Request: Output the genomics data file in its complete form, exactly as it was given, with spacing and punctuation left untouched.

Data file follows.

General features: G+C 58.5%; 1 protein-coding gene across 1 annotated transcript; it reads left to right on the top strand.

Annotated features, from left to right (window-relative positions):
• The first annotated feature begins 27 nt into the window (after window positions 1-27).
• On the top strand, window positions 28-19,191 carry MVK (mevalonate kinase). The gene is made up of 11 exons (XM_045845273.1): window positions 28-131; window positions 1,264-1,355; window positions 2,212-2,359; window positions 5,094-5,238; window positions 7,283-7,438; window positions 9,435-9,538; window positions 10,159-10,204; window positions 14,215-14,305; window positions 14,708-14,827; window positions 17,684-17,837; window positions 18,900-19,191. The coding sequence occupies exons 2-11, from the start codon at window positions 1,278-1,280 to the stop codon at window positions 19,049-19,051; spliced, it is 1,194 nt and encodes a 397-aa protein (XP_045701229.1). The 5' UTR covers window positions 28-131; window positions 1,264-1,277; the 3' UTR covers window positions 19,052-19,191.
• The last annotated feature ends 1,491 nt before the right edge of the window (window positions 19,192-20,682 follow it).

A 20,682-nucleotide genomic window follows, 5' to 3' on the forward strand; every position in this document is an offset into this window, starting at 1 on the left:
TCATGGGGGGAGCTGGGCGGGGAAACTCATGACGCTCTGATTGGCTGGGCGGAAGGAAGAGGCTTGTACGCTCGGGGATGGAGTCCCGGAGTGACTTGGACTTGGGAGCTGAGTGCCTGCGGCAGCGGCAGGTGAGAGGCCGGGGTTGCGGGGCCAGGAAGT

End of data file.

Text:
General features: G+C 58.5%; 1 protein-coding gene across 1 annotated transcript; it reads left to right on the top strand.

Annotated features, from left to right (window-relative positions):
• The first annotated feature begins 27 nt into the window (after window positions 1-27).
• On the top strand, window positions 28-19,191 carry MVK (mevalonate kinase). The gene is made up of 11 exons (XM_045845273.1): window positions 28-131; window positions 1,264-1,355; window positions 2,212-2,359; window positions 5,094-5,238; window positions 7,283-7,438; window positions 9,435-9,538; window positions 10,159-10,204; window positions 14,215-14,305; window positions 14,708-14,827; window positions 17,684-17,837; window positions 18,900-19,191. The coding sequence occupies exons 2-11, from the start codon at window positions 1,278-1,280 to the stop codon at window positions 19,049-19,051; spliced, it is 1,194 nt and encodes a 397-aa protein (XP_045701229.1). The 5' UTR covers window positions 28-131; window positions 1,264-1,277; the 3' UTR covers window positions 19,052-19,191.
• The last annotated feature ends 1,491 nt before the right edge of the window (window positions 19,192-20,682 follow it).

A 20,682-nucleotide genomic window follows, 5' to 3' on the forward strand; every position in this document is an offset into this window, starting at 1 on the left:
TCATGGGGGGAGCTGGGCGGGGAAACTCATGACGCTCTGATTGGCTGGGCGGAAGGAAGAGGCTTGTACGCTCGGGGATGGAGTCCCGGAGTGACTTGGACTTGGGAGCTGAGTGCCTGCGGCAGCGGCAGGTGAGAGGCCGGGGTTGCGGGGCCAGGAAGT